Aside from the fermentation chemistry and the horticultural research, I also had a really fascinating conversation with a woman who works as a sales rep for a Washington based cider company, who had also lived and worked in England for several years.  I asked her what she thought the emerging American cider culture was?  What was cider ABOUT in America, as compared to England.  She seemed to think that it was still really in flux, with a lot of enthusiasm from converts from the wine and beer industries, a healthy interest in fermentation, and distinctly different from the very locally-oriented traditions of farmhouse cider we are used to England.  She saw the market as very much a 30-something urban educated consumer.  One of my own thoughts had to do with the relationship of the orchards and landscape to the cider industry.  While England has come to expect regional differences in craft cider due to traditional local varieties, soil types, and economic histories (desert fruit in East Anglia for example), these distinctions have yet to emerge as known entities in America – at least that I am yet aware of.  The relationship of craft cider to its fruit remains one of the components of cider culture in America to be further developed, both in terms of agricultural social and economic systems and in terms of cider styles and tastes.

While chatting with the NACM folks from England, I also made the acquaintance of representatives from Gilder Gagnon Howe and Co., an investment firm from New York who have decided to invest in the emerging cider market.  They knew little about cider but had identified it as a growing market and were keen to learn more about the industry.  Many other vendors at the conference, including bottle and container vendors, equipment producers, etc, expressed a keen interest to learn about the cider industry and its commercial needs.  So it seems the learning curve is high for a lot of people, but the business world is ready to take it on.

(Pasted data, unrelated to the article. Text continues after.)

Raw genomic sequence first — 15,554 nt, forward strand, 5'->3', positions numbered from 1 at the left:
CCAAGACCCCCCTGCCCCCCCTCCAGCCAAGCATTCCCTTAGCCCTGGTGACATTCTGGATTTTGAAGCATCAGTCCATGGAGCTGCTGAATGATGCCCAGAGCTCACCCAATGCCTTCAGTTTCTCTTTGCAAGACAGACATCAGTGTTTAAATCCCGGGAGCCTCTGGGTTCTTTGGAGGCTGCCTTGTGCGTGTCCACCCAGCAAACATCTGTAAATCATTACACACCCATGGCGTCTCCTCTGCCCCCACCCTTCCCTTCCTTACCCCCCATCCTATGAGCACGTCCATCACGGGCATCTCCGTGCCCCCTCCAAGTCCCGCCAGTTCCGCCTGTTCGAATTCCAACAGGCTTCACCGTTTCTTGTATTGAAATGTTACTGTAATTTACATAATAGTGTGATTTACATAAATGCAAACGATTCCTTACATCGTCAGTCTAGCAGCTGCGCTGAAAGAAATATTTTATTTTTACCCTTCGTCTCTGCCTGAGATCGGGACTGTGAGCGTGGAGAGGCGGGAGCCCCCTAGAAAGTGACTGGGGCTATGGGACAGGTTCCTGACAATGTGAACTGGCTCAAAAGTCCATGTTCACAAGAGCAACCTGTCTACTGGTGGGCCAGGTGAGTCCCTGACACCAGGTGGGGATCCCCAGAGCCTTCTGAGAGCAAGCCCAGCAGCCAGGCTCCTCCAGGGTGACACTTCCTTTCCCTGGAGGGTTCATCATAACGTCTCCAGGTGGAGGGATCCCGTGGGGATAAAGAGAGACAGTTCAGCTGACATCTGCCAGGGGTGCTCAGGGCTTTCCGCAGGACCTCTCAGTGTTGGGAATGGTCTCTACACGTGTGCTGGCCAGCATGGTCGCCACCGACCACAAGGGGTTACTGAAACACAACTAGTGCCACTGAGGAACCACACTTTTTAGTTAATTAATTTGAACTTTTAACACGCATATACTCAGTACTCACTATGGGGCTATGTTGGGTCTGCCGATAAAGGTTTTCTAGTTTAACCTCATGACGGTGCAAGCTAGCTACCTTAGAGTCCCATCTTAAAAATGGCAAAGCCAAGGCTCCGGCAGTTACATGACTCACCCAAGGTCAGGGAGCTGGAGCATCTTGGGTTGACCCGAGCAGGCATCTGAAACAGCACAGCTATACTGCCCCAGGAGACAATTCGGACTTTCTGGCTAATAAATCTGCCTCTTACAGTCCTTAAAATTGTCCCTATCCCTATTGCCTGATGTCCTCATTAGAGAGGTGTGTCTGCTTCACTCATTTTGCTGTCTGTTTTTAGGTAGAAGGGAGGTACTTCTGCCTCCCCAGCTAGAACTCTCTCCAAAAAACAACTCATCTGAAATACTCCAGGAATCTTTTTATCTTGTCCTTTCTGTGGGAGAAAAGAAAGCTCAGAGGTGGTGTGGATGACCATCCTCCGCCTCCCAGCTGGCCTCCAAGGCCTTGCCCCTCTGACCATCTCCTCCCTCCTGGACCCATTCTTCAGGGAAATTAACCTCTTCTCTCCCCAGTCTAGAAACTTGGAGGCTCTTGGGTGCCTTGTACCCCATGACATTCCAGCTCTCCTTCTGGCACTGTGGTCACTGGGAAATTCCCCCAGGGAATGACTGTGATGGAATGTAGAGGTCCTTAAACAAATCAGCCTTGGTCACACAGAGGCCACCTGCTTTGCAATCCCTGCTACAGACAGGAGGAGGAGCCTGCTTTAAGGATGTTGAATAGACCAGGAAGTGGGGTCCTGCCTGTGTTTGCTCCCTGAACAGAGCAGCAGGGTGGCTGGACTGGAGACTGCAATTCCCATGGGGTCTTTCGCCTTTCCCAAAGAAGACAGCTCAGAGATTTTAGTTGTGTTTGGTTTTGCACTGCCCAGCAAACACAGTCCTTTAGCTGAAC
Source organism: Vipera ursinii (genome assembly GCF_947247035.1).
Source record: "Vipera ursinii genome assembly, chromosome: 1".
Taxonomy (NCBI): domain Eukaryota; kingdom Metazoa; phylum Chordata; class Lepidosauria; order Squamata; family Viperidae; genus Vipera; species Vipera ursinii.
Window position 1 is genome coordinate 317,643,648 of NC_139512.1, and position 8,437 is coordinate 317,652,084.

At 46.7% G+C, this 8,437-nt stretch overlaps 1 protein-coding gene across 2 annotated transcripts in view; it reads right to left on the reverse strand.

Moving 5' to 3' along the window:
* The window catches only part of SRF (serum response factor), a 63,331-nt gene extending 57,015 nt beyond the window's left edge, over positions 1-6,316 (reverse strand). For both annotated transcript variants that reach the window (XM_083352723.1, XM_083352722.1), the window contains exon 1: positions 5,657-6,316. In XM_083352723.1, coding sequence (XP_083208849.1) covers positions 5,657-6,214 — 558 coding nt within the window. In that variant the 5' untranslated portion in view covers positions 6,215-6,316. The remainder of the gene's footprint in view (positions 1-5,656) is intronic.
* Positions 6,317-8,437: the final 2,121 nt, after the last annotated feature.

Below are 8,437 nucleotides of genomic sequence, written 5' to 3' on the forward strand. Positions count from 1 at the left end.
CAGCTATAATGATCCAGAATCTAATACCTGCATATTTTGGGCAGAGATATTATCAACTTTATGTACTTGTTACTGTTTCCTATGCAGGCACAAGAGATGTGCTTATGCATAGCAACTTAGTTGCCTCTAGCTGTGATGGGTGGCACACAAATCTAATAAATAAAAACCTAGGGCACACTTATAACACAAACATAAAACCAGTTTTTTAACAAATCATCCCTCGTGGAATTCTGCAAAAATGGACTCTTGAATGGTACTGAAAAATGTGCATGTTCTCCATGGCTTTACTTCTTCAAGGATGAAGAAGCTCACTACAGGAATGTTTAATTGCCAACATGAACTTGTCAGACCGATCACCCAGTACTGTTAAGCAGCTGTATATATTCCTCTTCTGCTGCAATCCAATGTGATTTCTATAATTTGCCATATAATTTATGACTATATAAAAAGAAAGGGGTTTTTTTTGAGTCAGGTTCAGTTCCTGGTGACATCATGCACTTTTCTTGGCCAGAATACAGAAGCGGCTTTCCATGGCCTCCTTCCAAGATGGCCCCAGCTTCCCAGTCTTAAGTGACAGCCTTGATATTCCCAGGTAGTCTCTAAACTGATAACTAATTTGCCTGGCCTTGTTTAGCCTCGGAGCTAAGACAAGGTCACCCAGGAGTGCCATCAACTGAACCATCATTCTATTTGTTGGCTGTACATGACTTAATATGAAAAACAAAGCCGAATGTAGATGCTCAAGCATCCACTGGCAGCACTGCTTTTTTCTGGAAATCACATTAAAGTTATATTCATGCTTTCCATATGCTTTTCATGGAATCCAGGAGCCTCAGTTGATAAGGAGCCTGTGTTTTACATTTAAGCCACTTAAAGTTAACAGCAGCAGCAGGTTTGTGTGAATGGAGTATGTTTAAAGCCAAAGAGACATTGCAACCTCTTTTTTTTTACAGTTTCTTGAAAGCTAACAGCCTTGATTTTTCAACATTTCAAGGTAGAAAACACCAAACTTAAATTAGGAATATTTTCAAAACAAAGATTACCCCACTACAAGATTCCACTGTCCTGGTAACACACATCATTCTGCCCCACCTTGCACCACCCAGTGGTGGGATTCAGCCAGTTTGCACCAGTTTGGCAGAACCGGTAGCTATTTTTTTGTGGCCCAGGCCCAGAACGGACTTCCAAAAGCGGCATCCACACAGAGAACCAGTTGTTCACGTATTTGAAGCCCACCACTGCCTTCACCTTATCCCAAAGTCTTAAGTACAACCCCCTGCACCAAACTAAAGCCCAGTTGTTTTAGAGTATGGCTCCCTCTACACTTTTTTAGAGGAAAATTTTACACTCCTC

All in all, I found this experience very different and very surprising, compared to my sojourn in the small-scale craft cider world of the UK.  This is definitely a new and different cider world. Stay tuned for more updates and revisions of information!  Let me know if you have any questions .  This summary represents who and what I saw at the conference, there was of course a lot more going on.  Look for the schedule of events here.

And Broome Farm Folks, Canadian Kate says a big Hello!!!

Advertisements

About teapottipper

Folklore PhD Student. Gardener. Cook. Walker. Tea drinker.
This entry was posted in Cider Con, Events, North America. Bookmark the permalink.

One Response to Summary of Day One Cider Con 2013

  1. My understanding is that the economics of small-scale cider production are much more favorable in the UK than in the US. There is a duty exemption for those producing less than 7000 liters. There’s less capital outlay required to sell at the farm gate…no expensive pasteurization, carbonation, or bottling equipment is required, and there’s no middleman taking a cut; see this post from the Cider Workshop about the economics of Frank Naish’s operation. There’s also an abundance of fruit suitable for making cider with. In some cases the trees were originally planted on contract to Bulmers or another large cidermakers, and now the farmers are using the fruit themselves.

    There are regional styles developing in the US based loosely around heritage apple varieties…Gravenstein in Northern California, Hewes Crab and Winesap in Virginia, and Esopus Spitzenburg in the Hudson Valley of New York come to mind. The new crop of cidermakers have been forced to forge a new identity for cider and to find viable ways to make and market their product. The “30-something urban educated consumer” comment is right on target, with 20-somethings not far behind in my opinion.

Leave a Reply

Fill in your details below or click an icon to log in:

WordPress.com Logo

You are commenting using your WordPress.com account. Log Out /  Change )

Google+ photo

You are commenting using your Google+ account. Log Out /  Change )

Twitter picture

You are commenting using your Twitter account. Log Out /  Change )

Facebook photo

You are commenting using your Facebook account. Log Out /  Change )

Connecting to %s